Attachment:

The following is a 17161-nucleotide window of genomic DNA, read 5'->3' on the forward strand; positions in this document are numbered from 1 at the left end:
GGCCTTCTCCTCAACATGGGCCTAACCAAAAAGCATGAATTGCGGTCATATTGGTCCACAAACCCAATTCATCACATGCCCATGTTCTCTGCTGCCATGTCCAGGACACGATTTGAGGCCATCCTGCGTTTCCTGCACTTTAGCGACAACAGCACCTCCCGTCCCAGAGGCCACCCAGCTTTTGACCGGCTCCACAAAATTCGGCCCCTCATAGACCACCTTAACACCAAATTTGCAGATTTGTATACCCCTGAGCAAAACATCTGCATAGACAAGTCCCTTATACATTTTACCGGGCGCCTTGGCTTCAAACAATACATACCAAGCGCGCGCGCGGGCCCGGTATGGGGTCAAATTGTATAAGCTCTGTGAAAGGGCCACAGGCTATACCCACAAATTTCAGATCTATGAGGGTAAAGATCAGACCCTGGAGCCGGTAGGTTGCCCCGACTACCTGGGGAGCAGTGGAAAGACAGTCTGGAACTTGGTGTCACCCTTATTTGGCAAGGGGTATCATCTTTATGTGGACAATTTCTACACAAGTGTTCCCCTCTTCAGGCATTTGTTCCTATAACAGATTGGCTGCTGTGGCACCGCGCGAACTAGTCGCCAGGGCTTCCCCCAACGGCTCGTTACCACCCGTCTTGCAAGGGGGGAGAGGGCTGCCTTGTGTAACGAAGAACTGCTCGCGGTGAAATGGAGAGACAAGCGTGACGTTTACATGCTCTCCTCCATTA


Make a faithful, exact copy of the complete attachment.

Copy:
The following is a 17161-nucleotide window of genomic DNA, read 5'->3' on the forward strand; positions in this document are numbered from 1 at the left end:
GGCCTTCTCCTCAACATGGGCCTAACCAAAAAGCATGAATTGCGGTCATATTGGTCCACAAACCCAATTCATCACATGCCCATGTTCTCTGCTGCCATGTCCAGGACACGATTTGAGGCCATCCTGCGTTTCCTGCACTTTAGCGACAACAGCACCTCCCGTCCCAGAGGCCACCCAGCTTTTGACCGGCTCCACAAAATTCGGCCCCTCATAGACCACCTTAACACCAAATTTGCAGATTTGTATACCCCTGAGCAAAACATCTGCATAGACAAGTCCCTTATACATTTTACCGGGCGCCTTGGCTTCAAACAATACATACCAAGCGCGCGCGCGGGCCCGGTATGGGGTCAAATTGTATAAGCTCTGTGAAAGGGCCACAGGCTATACCCACAAATTTCAGATCTATGAGGGTAAAGATCAGACCCTGGAGCCGGTAGGTTGCCCCGACTACCTGGGGAGCAGTGGAAAGACAGTCTGGAACTTGGTGTCACCCTTATTTGGCAAGGGGTATCATCTTTATGTGGACAATTTCTACACAAGTGTTCCCCTCTTCAGGCATTTGTTCCTATAACAGATTGGCTGCTGTGGCACCGCGCGAACTAGTCGCCAGGGCTTCCCCCAACGGCTCGTTACCACCCGTCTTGCAAGGGGGGAGAGGGCTGCCTTGTGTAACGAAGAACTGCTCGCGGTGAAATGGAGAGACAAGCGTGACGTTTACATGCTCTCCTCCATTA